• 18 Malic, E. et al. Dark excitons in transition metal dichalcogenides. Phys. Rev. Materials 2, 014002 (2018)
  • 19 Ajayi, O. A. et al. Approaching the intrinsic photoluminescence linewidth in transition metal dichalcogenide monolayers. 2D Mater. 4, 031011 (2017)
  • 20 Kośmider, K., González, J. W. & Fernández-Rossier, J. Large spin splitting in the conduction band of transition metal dichalcogenide monolayers. Phys. Rev. B 88, 245436 (2013)
  • 21 Zhu, Z. Y., Cheng, Y. C. & Schwingenschlögl, U. Giant spin-orbit-induced spin splitting in two-dimensional transition-metal dichalcogenide semiconductors. Phys. Rev. B 84, 153402 (2011).
  • 22 Liu, G.-B., Shan, W.-Y., Yao, Y., Yao, W. & Xiao, D. Three-band tight-binding model for monolayers of group-VIB transition metal dichalcogenides. Phys. Rev. B 88, 085433 (2013)
  • 23 A. Kormányos, G. Burkard, M. Gmitra, J. Fabian, V. Zólyomi, N. D. Drummond, and V. Fal’ko, theory for two-dimensional transition metal dichalcogenide semiconductors, 2D Mater. 2, 022001 (2015).
  • 24 B. Scharf, D. Van Tuan, I. Zutic, and H. Dery, Dynamical screening in monolayer transition-metal dichalcogenides and its manifestations in the exciton spectrum, J. Phys.: Condens. Matter 31, 203001 (2019)
  • 25 D. Van Tuan, B. Scharf, Z. Wang, J. Shan, K. F. Mak, I. Zutic, and H. Dery, Probing Many-Body Interactions in Monolayer Transition-Metal Dichalcogenides, Phys. Rev. B 99, 085301 (2019).
  • 26 Bychkov Yu. A. , Rashba E. I. Properties of a 2D electron gas with lifted spectral degeneracy. Journal of Experimental and Theoretical Physics Letters, 39, 78 (1984). (Pis’ma Zh. Eksp. Teor. Fiz. 39, 66, (1984))
  • 27 Slobodeniuk, A. O. & Basko, D. M. SpinÐflip processes and radiative decay of dark intravalley excitons in transition metal dichalcogenide monolayers. 2D Mater. 3, 035009 (2016)
  • 28 G. Wang, E. Palleau, T. Amand, S. Tongay, X. Marie, & B. Urbaszek. Polarization and time-resolved photoluminescence spectroscopy of excitons in MoSe monolayers. Appl. Phys. Lett. 106, 112101 (2015)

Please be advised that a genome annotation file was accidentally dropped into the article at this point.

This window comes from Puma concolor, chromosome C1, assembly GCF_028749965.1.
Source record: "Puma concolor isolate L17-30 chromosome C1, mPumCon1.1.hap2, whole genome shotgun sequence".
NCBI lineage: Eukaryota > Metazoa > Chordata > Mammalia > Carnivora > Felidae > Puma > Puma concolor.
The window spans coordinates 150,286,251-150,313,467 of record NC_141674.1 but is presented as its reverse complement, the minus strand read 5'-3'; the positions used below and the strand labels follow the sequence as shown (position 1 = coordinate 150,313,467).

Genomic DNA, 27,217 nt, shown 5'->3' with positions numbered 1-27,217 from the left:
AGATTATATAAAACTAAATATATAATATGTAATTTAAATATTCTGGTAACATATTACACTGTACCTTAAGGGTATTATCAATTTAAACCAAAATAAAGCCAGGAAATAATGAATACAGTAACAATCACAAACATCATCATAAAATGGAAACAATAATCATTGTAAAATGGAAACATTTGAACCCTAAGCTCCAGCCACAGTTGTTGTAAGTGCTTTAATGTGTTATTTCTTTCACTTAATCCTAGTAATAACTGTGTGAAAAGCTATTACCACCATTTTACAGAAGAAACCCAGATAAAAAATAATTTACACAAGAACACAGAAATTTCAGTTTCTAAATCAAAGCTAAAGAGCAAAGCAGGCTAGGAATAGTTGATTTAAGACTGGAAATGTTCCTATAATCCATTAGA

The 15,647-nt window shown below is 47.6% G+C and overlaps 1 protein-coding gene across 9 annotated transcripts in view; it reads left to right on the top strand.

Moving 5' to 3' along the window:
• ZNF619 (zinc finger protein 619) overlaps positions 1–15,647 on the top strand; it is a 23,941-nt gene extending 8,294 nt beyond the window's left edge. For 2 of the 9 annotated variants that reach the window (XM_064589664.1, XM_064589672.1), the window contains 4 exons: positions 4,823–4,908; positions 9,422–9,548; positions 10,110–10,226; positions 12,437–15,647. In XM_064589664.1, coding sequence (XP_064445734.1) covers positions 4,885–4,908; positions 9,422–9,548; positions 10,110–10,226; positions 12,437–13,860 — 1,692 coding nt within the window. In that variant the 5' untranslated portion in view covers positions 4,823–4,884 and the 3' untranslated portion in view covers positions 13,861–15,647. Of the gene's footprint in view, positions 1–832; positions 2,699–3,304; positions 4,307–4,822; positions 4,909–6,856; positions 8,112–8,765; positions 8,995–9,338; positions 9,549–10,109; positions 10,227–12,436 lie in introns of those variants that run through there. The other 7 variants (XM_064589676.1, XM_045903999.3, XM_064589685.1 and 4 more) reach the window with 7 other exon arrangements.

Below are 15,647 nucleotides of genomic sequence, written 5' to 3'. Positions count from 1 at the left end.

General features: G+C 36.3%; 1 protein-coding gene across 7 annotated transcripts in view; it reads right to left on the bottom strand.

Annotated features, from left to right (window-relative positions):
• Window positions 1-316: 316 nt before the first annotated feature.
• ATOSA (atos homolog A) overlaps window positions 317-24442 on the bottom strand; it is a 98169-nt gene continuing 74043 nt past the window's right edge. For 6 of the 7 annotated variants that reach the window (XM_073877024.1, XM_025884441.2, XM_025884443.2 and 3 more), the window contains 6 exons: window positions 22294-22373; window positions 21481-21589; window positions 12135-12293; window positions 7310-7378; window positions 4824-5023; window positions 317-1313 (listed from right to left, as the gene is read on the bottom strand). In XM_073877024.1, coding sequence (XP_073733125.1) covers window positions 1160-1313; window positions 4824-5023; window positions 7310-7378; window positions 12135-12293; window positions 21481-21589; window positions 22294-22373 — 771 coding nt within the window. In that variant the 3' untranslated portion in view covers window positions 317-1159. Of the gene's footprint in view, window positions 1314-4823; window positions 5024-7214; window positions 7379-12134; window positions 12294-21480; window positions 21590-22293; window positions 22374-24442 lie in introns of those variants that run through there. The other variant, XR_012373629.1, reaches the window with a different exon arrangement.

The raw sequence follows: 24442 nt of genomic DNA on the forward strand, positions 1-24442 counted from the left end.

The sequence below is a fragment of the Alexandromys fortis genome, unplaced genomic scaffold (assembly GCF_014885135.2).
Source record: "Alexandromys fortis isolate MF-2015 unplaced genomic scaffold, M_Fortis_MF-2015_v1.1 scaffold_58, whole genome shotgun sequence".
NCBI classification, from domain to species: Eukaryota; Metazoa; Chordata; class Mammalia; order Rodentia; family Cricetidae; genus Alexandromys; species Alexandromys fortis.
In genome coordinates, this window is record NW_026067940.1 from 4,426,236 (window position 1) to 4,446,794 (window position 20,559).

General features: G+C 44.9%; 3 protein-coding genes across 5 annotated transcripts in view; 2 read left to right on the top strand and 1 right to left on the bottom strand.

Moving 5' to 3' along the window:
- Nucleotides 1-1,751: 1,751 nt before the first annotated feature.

• 29 G. Kioseoglou, A. T. Hanbicki, M. Currie, A. L. Friedman & B. T. Jonker. Optical polarization and intervalley scattering in single layers of MoS and MoSe. Scientific Reports. 6, 25041 (2016)
  • 30 Hans Tornatzky, Anne-Marie Kaulitz, & Janina Maultzsch. Resonance Profiles of Valley Polarization in Single-Layer MoS and MoSe. Phys. Rev. Lett. 121, 167401 (2018)
Comments 0
Request Comment
You are adding the first comment!
How to quickly get a good reply:
  • Give credit where it’s due by listing out the positive aspects of a paper before getting into which changes should be made.
  • Be specific in your critique, and provide supporting evidence with appropriate references to substantiate general statements.
  • Your comment should inspire ideas to flow and help the author improves the paper.

The better we are at sharing our knowledge with each other, the faster we move forward.
The feedback must be of minimum 40 characters and the title a minimum of 5 characters
Add comment
Loading ...
This is a comment super asjknd jkasnjk adsnkj
The feedback must be of minumum 40 characters
The feedback must be of minumum 40 characters

You are asking your first question!
How to quickly get a good answer:
  • Keep your question short and to the point
  • Check for grammar or spelling errors.
  • Phrase it like a question
Test description